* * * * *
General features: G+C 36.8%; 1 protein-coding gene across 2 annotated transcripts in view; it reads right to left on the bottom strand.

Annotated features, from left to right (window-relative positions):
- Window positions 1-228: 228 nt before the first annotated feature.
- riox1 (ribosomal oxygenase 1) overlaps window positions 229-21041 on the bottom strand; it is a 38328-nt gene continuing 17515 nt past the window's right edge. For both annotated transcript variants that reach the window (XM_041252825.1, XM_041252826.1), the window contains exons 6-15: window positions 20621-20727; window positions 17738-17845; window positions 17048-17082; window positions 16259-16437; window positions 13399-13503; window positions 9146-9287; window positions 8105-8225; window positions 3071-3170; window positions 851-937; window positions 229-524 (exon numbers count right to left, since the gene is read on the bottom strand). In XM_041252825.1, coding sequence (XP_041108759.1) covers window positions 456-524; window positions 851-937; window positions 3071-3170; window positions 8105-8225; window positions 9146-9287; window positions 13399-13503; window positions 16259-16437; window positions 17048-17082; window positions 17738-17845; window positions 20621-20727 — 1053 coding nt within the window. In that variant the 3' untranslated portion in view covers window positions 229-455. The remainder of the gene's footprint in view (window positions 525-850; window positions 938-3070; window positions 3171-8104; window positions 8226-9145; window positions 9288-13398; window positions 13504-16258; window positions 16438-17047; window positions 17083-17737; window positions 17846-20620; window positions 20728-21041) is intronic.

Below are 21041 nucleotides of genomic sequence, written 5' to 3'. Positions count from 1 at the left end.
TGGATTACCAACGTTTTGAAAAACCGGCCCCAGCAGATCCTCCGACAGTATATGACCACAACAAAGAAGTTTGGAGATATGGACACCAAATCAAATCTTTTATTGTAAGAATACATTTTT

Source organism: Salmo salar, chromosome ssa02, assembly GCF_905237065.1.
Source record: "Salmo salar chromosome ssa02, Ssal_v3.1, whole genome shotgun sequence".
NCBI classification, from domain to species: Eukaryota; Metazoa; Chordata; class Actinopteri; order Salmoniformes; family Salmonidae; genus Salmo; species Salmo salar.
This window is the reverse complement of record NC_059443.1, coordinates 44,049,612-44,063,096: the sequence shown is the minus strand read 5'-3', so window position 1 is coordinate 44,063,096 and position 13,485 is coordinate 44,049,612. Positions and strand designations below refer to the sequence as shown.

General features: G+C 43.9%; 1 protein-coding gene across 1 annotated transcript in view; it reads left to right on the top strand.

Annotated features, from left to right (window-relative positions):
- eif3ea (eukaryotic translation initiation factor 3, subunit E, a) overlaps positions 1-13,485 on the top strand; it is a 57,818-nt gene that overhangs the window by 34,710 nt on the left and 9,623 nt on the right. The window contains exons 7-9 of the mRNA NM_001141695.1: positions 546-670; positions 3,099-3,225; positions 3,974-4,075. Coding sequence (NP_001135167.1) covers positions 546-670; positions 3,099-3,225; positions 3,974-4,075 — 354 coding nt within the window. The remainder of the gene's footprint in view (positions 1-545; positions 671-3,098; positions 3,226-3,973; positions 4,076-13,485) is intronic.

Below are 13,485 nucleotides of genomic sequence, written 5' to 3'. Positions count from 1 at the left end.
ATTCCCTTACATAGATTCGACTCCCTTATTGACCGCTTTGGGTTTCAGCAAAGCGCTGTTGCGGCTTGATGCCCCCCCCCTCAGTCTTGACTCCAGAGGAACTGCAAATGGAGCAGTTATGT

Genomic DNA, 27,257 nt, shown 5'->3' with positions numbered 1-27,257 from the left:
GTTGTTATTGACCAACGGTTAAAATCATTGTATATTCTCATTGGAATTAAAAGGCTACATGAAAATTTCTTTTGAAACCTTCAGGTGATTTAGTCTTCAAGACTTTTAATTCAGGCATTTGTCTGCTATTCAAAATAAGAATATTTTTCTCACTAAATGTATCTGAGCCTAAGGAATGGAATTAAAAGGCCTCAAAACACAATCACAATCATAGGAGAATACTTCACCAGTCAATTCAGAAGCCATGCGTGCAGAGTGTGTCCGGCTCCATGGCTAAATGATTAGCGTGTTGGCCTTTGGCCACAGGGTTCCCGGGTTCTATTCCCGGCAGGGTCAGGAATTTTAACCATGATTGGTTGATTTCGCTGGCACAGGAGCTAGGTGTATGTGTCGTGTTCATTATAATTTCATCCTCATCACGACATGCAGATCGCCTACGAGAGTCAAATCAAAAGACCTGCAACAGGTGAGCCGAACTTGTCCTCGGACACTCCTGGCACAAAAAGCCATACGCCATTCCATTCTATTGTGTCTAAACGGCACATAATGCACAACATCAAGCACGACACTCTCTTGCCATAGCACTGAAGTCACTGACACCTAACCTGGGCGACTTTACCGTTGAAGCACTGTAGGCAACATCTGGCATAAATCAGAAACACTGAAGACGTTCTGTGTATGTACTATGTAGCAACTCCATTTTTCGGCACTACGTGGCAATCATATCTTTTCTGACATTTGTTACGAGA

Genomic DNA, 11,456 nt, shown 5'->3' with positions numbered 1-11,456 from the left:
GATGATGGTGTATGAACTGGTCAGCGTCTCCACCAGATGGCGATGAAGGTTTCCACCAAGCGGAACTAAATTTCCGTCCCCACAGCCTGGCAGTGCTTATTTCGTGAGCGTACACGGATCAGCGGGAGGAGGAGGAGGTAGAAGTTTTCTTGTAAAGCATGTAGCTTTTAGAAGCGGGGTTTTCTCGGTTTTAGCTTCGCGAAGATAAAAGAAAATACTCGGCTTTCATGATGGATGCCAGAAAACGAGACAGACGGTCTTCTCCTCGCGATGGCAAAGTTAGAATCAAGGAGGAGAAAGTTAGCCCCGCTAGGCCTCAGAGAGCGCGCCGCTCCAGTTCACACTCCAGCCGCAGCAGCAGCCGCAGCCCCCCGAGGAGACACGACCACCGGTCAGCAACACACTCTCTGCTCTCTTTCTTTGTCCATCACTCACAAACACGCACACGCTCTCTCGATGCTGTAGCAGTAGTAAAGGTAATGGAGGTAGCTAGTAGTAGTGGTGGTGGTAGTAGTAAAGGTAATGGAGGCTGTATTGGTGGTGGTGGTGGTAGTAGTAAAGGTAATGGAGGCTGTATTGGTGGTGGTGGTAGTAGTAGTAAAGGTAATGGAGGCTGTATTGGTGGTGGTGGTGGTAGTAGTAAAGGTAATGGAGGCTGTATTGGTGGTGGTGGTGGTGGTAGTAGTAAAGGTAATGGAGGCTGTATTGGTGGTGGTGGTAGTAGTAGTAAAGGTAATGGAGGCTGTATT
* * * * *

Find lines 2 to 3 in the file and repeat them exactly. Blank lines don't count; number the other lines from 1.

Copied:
Annotated features, from left to right (window-relative positions):
- Window positions 1-228: 228 nt before the first annotated feature.